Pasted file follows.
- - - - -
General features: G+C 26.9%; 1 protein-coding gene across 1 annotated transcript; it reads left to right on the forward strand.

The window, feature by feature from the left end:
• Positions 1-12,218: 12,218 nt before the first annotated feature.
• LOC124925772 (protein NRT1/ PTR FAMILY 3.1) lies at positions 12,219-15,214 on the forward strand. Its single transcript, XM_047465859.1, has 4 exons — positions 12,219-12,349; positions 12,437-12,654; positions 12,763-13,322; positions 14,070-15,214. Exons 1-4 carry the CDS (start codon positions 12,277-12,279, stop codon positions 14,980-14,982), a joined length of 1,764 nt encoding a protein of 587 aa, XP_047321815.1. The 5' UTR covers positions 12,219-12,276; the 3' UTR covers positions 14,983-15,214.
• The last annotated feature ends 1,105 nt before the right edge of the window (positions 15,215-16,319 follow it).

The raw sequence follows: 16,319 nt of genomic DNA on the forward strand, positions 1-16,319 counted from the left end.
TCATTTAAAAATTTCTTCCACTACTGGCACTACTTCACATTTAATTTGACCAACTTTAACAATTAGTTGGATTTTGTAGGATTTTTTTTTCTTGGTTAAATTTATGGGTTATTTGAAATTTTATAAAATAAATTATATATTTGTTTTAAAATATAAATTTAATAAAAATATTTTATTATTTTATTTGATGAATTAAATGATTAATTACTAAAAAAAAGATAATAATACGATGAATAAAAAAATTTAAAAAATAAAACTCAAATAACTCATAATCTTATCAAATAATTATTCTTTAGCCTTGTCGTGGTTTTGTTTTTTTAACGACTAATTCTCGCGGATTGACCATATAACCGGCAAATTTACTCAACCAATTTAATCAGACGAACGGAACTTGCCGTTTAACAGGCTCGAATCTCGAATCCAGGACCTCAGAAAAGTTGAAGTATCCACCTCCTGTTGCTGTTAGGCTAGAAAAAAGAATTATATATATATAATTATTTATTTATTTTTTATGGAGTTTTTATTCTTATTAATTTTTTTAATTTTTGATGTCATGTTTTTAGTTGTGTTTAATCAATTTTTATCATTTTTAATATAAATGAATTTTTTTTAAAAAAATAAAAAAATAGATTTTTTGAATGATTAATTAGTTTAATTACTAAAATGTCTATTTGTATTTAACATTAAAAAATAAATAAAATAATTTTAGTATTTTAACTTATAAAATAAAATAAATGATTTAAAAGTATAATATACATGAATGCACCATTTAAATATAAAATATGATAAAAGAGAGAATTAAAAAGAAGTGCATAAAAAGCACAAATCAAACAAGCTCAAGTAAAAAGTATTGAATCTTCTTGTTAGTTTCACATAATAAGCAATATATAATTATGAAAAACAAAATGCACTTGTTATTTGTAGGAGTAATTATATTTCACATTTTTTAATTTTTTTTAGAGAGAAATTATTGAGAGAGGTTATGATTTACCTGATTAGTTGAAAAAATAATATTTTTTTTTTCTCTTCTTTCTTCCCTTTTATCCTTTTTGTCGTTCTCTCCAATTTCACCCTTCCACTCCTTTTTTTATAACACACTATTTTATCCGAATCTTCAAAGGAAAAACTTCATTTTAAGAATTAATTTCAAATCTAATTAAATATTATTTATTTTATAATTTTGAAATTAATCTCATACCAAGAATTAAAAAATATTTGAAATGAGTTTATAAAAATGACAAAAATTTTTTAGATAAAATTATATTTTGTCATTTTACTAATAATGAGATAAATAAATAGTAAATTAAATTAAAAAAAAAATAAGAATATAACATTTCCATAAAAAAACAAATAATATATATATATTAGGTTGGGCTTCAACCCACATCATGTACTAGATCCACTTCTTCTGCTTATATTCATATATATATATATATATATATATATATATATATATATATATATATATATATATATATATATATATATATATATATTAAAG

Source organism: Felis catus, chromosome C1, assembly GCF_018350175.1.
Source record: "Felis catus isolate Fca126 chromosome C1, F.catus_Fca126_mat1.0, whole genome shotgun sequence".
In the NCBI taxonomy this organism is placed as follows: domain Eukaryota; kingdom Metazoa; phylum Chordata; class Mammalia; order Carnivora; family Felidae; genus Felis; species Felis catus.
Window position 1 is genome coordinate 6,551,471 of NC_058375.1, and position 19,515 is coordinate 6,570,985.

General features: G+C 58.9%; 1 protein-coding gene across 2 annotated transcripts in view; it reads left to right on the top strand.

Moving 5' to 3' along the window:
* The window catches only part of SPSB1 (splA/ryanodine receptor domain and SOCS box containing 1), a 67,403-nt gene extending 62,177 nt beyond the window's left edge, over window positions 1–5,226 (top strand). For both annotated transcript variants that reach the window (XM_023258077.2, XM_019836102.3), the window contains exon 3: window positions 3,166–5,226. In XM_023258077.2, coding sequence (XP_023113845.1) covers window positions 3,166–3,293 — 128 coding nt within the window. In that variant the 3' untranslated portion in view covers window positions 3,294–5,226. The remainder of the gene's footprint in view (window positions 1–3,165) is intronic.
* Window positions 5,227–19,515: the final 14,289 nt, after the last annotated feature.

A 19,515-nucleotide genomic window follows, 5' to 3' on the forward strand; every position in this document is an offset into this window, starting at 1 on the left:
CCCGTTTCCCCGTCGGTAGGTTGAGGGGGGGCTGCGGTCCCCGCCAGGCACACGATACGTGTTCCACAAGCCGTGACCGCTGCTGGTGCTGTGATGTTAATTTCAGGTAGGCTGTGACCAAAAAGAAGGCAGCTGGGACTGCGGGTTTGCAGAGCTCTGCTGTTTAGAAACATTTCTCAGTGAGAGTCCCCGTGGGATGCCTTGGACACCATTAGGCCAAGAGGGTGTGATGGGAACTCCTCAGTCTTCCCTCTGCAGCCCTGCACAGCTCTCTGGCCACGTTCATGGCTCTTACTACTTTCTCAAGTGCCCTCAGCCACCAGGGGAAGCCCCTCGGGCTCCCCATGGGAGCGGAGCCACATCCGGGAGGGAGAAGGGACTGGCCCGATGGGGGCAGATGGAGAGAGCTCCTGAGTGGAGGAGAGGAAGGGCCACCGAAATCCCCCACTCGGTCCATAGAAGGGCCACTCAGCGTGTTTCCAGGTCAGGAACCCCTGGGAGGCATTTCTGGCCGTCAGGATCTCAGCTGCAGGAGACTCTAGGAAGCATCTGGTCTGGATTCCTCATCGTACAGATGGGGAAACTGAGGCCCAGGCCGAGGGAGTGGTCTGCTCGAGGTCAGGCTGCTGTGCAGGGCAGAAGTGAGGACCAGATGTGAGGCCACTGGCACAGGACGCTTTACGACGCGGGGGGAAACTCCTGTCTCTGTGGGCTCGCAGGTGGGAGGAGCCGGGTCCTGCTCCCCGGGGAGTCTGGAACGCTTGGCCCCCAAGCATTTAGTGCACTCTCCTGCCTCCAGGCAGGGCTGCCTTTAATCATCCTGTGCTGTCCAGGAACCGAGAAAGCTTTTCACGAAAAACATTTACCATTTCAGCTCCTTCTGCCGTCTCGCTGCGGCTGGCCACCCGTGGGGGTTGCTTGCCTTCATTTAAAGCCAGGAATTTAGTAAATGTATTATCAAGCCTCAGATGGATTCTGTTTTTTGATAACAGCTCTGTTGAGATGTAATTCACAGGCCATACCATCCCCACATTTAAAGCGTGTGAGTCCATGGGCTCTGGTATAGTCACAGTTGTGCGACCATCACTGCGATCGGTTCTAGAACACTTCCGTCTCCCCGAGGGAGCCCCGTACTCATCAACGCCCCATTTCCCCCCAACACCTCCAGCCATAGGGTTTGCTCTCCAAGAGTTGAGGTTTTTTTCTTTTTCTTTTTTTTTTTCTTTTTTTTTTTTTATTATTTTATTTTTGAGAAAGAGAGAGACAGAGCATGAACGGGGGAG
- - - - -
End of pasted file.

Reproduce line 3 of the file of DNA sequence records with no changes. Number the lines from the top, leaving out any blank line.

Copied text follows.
• Positions 1-12,218: 12,218 nt before the first annotated feature.